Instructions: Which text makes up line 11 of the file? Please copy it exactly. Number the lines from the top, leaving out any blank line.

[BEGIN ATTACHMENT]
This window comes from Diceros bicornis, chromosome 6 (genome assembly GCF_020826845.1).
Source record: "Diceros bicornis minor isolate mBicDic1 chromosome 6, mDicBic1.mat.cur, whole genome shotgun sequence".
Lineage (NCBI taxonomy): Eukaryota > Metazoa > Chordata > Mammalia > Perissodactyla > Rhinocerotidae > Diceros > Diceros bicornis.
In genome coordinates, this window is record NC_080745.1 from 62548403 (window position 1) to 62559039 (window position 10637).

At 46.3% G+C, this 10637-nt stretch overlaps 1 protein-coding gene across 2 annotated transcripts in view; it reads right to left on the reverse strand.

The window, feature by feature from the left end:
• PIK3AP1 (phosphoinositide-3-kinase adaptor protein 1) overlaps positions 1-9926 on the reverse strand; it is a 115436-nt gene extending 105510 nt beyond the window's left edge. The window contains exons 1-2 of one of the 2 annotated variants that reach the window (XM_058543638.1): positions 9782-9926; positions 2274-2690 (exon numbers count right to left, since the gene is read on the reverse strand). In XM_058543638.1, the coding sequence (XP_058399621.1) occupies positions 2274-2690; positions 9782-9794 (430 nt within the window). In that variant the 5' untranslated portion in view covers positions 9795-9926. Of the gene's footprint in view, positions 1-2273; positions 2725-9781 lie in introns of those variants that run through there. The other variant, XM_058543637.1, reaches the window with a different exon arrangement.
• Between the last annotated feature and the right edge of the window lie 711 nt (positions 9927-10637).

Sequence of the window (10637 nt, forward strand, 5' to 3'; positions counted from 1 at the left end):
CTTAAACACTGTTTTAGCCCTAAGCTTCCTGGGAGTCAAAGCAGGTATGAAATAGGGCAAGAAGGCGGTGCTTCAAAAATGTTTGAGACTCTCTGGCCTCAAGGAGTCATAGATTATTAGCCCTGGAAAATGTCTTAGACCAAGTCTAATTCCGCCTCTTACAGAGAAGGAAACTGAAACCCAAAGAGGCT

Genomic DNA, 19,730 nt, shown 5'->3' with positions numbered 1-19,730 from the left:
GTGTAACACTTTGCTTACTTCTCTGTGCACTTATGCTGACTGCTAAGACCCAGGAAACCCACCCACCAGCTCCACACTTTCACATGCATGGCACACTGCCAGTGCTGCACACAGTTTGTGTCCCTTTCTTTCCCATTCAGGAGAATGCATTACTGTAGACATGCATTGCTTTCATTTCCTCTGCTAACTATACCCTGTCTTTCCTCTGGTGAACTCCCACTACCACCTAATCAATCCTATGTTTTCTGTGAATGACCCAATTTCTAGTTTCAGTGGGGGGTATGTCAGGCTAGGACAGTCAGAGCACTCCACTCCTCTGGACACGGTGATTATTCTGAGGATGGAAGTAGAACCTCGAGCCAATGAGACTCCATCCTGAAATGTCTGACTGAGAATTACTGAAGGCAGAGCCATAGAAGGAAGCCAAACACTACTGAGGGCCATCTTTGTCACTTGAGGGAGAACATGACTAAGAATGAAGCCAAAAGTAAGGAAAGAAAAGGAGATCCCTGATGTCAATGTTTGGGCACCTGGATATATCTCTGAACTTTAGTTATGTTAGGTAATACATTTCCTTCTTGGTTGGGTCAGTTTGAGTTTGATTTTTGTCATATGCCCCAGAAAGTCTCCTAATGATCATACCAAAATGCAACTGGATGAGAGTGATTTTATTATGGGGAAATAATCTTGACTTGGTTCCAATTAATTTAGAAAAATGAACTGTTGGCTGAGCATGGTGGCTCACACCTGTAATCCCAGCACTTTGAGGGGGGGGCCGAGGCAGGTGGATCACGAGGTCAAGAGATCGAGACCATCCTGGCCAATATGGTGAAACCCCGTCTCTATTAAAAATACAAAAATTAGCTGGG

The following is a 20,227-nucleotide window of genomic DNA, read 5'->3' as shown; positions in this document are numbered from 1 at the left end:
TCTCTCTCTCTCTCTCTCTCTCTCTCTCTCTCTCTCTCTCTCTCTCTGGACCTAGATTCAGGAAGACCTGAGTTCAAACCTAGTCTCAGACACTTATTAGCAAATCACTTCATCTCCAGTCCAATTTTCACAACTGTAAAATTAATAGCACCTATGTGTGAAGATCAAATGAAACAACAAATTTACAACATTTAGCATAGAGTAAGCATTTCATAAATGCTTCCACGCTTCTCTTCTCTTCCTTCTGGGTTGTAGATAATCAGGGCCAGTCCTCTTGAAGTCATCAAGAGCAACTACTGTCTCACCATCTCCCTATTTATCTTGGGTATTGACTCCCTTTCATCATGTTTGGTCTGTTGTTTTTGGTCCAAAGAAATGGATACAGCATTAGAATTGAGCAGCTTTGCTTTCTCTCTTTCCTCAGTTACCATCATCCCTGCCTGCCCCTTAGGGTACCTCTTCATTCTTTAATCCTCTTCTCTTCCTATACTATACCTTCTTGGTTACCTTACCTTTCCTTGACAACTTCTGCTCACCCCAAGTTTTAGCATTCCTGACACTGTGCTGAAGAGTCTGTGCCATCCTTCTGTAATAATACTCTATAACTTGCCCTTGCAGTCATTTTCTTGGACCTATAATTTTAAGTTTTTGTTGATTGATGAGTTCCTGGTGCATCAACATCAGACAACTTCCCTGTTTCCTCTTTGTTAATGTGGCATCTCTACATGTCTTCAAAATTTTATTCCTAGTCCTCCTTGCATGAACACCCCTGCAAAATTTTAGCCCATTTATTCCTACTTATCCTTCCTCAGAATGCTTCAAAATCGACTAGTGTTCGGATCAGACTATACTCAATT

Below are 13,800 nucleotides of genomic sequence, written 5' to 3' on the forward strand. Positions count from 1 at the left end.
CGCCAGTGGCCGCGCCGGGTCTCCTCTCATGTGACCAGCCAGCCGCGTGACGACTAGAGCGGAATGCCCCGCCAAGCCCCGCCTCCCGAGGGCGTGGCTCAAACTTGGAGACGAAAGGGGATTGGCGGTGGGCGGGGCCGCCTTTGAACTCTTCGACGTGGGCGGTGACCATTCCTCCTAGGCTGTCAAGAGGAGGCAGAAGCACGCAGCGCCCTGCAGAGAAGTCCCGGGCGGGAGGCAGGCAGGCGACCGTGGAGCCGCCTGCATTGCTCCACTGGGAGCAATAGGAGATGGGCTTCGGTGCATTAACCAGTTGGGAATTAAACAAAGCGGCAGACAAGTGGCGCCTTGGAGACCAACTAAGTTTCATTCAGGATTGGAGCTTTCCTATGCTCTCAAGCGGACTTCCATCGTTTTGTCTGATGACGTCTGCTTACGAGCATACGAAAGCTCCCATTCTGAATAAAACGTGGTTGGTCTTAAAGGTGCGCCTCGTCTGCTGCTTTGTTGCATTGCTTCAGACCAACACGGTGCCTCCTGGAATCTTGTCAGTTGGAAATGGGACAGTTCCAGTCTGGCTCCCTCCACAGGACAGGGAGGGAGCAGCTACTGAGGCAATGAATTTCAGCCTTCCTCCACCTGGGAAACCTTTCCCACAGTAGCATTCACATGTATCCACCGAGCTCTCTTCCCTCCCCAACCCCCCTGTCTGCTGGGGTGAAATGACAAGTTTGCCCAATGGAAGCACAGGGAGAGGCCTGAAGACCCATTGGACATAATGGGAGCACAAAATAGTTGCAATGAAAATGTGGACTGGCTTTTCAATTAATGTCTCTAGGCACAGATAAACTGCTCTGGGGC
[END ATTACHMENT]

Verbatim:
Genomic DNA, 19,730 nt, shown 5'->3' with positions numbered 1-19,730 from the left: